1. Volatility – He’s looking for both high and low volatility, and where we are at currently based on the previous high and low. He especially compares implied volatility to historical volatility.
2. Prior Earnings Announcements – Bruce likes to go back 1-3 years in time to compare earnings history.
3. Overall Market View – Is the overall sentiment of the market trending higher or lower?
4. Overall Stock Trend – Is the trend up or down?
5. Options Activity – pick a direction, put/call ratio, volume and open interest
6. The Greeks – The Greeks can tell you everything about where you are and where you’re going in a trade.
7. Expected Move – Only important going into the week of earnings
Pre-Earnings Play (selling before the announcement): – This is all about catching the volatility run into earnings. He uses his favorite strategies, calendars, diagonals and butterflies to make his play.
Pre-Earnings (Holding through announcement) – Bruce likes to play the vol crush with a strategically placed butterfly or a credit spread.
Post-Earnings Play – This is a completely different play because now you know the reaction to the announcement, you have the vol crush, and you’re able to reload on your positions. At this point, he will utilize various strategies that could include long calls, diagonals or butterflies.
Be on the lookout for Bruce’s future earnings class so you can learn these strategies live! (Class date not yet scheduled.)
“When you’re trading earnings, you always have to remember that all of these trades could go to zero tomorrow. Trade small, trade often, and try to keep your wits about you.”
Henry likes to play earnings that come out after market close, and typically places his trades right before market close.
His technical analysis tools consist of:
* Overall Market Sentiment – Henry likes to take trades going in the direction of the overall market.
* Price Action and Chart Patterns – When making his trades, Henry always keeps in mind the overall chart pattern on larger timeframes.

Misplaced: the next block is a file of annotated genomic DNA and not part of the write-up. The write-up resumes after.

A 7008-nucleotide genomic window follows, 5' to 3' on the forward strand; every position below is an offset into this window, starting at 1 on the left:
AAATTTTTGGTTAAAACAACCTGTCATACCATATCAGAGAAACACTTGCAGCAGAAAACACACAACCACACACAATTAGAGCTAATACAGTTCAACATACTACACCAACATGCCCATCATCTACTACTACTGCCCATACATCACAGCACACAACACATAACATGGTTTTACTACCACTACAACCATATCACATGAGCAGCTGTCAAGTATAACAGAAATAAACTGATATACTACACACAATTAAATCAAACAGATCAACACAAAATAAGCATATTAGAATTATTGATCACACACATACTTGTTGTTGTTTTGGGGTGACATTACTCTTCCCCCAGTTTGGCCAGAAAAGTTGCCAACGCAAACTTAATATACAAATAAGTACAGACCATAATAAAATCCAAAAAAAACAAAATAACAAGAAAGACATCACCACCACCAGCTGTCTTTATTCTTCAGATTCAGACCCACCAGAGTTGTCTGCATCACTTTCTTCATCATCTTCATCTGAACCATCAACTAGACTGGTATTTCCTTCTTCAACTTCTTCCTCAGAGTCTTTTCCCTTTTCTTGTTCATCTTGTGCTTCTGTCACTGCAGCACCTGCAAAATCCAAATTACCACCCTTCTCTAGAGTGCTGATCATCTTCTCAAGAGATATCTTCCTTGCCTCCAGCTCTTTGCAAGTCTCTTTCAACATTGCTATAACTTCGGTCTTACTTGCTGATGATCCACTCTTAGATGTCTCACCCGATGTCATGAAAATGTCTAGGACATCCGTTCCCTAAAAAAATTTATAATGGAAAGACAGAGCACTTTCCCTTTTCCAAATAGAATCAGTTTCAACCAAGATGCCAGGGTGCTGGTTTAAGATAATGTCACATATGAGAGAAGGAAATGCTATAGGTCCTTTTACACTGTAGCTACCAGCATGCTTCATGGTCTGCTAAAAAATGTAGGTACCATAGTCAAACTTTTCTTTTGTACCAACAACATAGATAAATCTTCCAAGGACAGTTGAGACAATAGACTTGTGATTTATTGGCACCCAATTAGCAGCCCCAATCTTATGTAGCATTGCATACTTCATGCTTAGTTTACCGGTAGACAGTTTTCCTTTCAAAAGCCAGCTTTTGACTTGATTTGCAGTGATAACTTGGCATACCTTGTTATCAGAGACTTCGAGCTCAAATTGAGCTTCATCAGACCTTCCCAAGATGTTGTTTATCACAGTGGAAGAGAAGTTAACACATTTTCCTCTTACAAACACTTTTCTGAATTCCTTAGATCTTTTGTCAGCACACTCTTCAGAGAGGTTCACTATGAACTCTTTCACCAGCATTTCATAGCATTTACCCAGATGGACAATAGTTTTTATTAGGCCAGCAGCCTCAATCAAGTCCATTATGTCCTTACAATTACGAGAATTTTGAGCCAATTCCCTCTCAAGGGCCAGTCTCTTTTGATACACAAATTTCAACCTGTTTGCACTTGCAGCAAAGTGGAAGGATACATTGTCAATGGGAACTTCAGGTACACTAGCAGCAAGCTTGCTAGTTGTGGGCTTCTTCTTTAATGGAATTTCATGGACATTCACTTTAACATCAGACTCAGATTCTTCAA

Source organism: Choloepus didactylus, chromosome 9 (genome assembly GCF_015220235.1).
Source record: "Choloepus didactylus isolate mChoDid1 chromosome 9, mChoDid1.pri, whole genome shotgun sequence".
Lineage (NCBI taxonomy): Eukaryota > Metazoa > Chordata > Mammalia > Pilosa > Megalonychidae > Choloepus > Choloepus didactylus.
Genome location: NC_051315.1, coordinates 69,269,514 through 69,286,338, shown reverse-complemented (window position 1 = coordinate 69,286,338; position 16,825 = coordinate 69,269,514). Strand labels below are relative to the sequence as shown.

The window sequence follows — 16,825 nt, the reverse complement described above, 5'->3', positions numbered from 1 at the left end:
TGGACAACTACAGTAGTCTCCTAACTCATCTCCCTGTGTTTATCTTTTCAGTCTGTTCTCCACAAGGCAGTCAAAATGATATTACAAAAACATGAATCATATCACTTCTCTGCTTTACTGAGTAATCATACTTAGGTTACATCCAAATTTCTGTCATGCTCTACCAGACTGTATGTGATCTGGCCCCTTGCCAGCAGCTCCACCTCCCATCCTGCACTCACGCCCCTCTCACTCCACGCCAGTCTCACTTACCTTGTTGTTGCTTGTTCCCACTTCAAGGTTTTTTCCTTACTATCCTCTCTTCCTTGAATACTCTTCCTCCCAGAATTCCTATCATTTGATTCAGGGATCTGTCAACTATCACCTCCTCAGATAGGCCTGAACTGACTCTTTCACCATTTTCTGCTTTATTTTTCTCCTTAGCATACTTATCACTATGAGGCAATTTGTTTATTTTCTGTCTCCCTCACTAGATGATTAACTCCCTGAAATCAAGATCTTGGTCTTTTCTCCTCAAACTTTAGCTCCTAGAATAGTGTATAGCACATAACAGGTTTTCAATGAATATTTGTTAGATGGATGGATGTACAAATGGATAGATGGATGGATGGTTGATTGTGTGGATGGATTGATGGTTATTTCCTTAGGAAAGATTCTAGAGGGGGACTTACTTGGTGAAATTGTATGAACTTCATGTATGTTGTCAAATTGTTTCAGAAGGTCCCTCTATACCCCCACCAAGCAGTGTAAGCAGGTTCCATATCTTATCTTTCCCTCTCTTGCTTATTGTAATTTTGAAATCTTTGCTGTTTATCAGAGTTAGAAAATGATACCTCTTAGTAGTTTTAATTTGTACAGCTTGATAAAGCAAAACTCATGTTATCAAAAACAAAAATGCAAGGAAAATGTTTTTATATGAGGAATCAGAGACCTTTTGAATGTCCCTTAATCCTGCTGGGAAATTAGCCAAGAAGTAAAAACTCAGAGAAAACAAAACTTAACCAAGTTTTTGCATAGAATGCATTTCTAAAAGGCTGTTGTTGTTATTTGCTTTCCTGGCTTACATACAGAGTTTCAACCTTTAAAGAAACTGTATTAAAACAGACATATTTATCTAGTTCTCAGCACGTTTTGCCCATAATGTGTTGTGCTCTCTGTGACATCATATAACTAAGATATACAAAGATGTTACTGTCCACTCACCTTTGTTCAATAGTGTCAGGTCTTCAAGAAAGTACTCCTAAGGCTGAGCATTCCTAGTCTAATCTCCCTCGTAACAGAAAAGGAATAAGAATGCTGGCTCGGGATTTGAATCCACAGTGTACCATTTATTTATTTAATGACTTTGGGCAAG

* Moving Averages – Where is price in relation to moving averages? This is a great indicator of the strength of the trend.
* Expected Move – What is the predicted expected move, especially in relation to the support and resistance from voodoo lines and targets based on Fibonacci extensions.
* Prior Earnings Announcements – How has the stock reacted to earnings before the past few times?
* Voodoo Lines – Henry likes to keep in mind where major levels of support and resistance lie.
* Fibonacci Extension Targets – How does this line up with expected moves?
* IV Percentile – When selling premium, IV is considered to look for a vol crush.
Pre-Earnings Play (selling before the announcement): He likes to play the IV rise into earnings on strong stocks, going into earnings. He either buys calls, straddles or strangles to bet on the price of the options rising along with the price of the stock, into the announcement. This play depends on whether you’re playing direction and volatility, or purely volatility.
Pre-Earnings Play (Holding through announcement) – Risk/reward scenarios are always at the forefront of his mind when making earnings plays. He likes trading both directionally on earnings plays and neutral, utilizing most frequently butterflies,
unbalanced butterflies for a credit, or selling ATM spreads or iron flies. These strategies maximize your reward, while keeping your risk in check.
What do I think? When I was a new trader, I considered it to be a gamble. My first few earnings seasons as a trader, I merely sat back and watched. After a while, I wanted a piece of the action. I saw the strategies that the traders used, figured out what fit my risk/reward parameters and tolerance, and started employing them myself. Now, I like trading earnings. I just always keep in mind that because of their unpredictable nature, I keep my position sizes smaller than usual, and spread my risk over various companies and trading days.